Over 60,000 refugees from Sudan have fled the violence and entered Chad
AYESHA RASCOE, HOST:
Fighting has intensified in Sudan, including in the capital, Khartoum - this despite an agreement between the two warring sides to open up humanitarian corridors. The humanitarian situation there is actually getting worse. Many of the people trying to escape the fighting have fled over the border to neighboring Chad. Our Africa correspondent Emmanuel Akinwotu joins us now. Good morning, Emmanuel.
EMMANUEL AKINWOTU, BYLINE: Good morning, Ayesha.
RASCOE: What are you seeing at the border?
AKINWOTU: So I'm currently in Farchana. It's a remote town in Chad, very close to the border with Sudan. And I've been traveling with U.N. agencies, going back and forth to the border, where there are about 60,000 Sudanese refugees right now. About half of them arrived within the last week, most of them from Darfur. That's a region in Sudan that was devastated by the war 20 years ago. And they're coming in every day on foot or on their donkeys. It's about a 5-to-10-kilometer journey across the border. And as you can imagine, the situation there is so tough. Many people I spoke to witnessed or escaped attacks, extreme violence. You know, we heard stories of massacres by armed groups there. Many people left their families behind or have been separated from them and lost contact because the phone signals are dead. There have been cases of children crossing alone without their parents. There was one case of a child who came alone with their baby sibling, you know, so just a very desperate situation.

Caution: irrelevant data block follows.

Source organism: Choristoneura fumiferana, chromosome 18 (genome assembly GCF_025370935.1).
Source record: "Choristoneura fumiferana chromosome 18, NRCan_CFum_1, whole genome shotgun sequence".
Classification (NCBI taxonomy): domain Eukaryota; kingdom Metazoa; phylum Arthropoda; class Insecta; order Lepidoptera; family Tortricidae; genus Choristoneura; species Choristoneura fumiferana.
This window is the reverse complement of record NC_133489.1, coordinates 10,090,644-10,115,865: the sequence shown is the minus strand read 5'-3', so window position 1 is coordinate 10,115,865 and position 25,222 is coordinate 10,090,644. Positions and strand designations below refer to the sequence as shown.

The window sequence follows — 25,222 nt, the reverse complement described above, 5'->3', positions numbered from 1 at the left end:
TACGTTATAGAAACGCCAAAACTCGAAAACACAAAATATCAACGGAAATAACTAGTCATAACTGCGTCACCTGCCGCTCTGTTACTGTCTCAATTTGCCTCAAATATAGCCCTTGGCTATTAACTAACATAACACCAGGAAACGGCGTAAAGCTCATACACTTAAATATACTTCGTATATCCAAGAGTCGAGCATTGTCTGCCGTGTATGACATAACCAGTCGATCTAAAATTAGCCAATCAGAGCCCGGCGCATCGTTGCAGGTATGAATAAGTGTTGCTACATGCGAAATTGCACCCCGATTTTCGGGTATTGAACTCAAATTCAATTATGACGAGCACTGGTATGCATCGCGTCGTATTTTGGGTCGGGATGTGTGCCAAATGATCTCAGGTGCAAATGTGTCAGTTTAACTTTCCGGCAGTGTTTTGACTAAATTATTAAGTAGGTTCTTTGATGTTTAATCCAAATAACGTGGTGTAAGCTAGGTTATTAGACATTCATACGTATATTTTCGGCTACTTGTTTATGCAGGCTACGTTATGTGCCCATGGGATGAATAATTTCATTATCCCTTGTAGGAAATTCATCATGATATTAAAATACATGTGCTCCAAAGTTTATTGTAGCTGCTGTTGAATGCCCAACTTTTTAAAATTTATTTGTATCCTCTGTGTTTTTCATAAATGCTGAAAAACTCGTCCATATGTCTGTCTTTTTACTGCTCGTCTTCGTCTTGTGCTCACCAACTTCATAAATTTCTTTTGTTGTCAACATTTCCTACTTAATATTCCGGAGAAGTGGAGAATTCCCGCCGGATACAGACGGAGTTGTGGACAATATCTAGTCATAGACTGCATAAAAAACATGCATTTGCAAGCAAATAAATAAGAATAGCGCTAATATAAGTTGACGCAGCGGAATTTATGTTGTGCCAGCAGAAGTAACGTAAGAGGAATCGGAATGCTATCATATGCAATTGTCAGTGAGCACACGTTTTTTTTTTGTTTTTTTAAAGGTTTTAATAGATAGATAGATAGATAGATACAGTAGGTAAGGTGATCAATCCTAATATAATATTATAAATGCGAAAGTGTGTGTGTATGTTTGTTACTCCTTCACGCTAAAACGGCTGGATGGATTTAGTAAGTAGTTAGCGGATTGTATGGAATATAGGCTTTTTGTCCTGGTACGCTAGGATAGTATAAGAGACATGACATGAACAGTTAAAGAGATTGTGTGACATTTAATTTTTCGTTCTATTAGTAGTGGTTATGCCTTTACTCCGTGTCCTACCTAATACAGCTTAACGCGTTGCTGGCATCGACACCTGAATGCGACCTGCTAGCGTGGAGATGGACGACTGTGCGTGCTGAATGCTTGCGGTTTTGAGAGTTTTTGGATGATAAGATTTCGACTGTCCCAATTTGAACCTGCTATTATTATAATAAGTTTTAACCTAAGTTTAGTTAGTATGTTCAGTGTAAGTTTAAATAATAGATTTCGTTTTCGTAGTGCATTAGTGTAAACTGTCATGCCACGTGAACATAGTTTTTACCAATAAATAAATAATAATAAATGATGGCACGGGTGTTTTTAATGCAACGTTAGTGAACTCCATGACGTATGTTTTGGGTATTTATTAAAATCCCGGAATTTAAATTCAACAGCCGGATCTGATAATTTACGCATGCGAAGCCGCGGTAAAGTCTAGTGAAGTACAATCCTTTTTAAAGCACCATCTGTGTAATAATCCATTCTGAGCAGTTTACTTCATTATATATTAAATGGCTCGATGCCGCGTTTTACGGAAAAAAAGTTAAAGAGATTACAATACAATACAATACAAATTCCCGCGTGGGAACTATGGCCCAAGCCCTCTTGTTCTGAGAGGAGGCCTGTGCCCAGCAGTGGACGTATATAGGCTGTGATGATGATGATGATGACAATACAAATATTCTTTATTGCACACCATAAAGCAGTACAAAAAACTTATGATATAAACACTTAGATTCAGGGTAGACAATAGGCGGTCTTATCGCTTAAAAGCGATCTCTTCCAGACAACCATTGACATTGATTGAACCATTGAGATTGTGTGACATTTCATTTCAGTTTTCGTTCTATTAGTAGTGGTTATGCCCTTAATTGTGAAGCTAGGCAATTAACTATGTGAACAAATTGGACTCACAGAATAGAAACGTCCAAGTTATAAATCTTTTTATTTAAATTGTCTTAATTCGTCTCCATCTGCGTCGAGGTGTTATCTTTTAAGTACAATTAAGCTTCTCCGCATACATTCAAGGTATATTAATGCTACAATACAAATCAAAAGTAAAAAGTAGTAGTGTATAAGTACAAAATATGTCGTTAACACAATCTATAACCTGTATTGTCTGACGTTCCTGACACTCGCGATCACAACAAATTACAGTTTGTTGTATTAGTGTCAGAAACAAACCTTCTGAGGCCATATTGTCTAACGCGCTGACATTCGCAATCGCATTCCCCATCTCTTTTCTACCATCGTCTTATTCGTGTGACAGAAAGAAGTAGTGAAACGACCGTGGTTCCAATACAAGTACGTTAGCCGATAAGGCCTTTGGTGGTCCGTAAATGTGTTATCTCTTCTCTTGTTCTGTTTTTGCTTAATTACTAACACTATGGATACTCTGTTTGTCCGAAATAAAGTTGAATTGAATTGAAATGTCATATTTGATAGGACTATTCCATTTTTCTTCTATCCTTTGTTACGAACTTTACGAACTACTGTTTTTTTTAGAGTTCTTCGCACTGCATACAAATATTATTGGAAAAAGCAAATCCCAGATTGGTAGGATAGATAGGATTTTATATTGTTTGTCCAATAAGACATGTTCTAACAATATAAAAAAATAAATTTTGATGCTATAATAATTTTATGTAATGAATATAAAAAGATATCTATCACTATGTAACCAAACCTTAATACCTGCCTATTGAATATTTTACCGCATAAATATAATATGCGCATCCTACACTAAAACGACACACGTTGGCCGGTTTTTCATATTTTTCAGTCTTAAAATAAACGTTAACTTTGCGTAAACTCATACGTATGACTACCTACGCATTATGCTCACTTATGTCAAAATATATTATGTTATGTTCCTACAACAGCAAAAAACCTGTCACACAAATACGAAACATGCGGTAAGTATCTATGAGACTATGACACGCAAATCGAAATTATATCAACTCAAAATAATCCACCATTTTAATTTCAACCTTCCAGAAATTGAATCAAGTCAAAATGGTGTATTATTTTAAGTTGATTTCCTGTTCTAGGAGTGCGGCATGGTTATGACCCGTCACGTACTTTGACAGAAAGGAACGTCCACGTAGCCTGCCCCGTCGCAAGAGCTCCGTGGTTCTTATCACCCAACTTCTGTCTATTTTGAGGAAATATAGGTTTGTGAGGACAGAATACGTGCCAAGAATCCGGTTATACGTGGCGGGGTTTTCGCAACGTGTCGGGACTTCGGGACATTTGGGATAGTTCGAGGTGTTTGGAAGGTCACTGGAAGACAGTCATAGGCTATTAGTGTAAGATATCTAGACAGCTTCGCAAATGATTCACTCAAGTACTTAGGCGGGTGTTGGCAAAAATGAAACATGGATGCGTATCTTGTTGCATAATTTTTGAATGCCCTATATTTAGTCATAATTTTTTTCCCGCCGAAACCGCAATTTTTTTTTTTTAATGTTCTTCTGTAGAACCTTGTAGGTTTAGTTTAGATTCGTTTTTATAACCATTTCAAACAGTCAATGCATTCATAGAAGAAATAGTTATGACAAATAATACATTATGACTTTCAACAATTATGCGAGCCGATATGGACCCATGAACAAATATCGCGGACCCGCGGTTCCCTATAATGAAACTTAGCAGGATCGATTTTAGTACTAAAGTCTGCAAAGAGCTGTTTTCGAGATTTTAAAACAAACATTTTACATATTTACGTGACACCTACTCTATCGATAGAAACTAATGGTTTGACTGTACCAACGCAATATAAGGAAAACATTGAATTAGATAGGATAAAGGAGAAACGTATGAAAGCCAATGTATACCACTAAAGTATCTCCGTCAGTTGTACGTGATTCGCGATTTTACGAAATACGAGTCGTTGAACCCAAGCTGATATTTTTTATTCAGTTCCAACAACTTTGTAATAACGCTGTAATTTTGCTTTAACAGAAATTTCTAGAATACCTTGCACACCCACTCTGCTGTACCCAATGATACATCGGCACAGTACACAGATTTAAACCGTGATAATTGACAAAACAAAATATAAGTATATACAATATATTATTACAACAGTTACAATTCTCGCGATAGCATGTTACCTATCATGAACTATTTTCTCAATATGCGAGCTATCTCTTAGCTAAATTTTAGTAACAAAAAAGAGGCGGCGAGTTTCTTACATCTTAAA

RASCOE: My goodness. So how difficult is it then for humanitarian organizations to get access to the border, to try to help?
AKINWOTU: It's really not easy. You know, this is an extremely dry, desertlike region. It's part of the Sahel. The drives are long, very difficult routes. We've been guided by army escorts from the Chadian army. And yesterday, some of the vehicles in our convoy actually got stuck in the sand. We saw another truck with aid equipment which was stuck in the sand, too. And, you know, the fear is that this is going to get worse as the rainy season approaches. You know, there have been flash rains in the last few days, and the rain's going to make these routes even harder to navigate. There's really a race against time to move these refugees to more established camps. And, you know, of course, there were already about 400,000 Sudanese refugees in Chad before this conflict even started. And yesterday I spoke to Eujin Byun. She is from the U.N.'s refugee agency, and she helped to explain the pressures on Chad and aid agencies who are trying to support them.
EUJIN BYUN: As the number increase up to 60,000, 70,000, if there is no additional funding, additional support from international community, it's almost impossible to manage these refugees to a safe place and then provide assistance.
RASCOE: So where do the people that you're talking to see this conflict headed next?
AKINWOTU: Well, there are two sides to this conflict - the Sudanese army and this powerful paramilitary group called the Rapid Support Forces. They're currently in talks that are due to resume in Saudi Arabia. But the talks have been going on for over a week. And this latest cease-fire they've agreed has again unraveled. You know, this conflict is happening in an extremely volatile region. There were fears that this conflict could draw in actors from around Sudan's borders. We've heard reports from diplomats that that's already happening. And they say that Chad-based militias are already active in Sudan, fighting alongside the RSF. And NGOs fear that the numbers arriving in Chad could exceed 100,000 within just the next few days and weeks.
RASCOE: NPR's Emmanuel Akinwotu on the Chad-Sudan border, thank you very much for joining us.
AKINWOTU: Thanks, Ayesha.
(SOUNDBITE OF MUSIC) Transcript provided by NPR, Copyright NPR.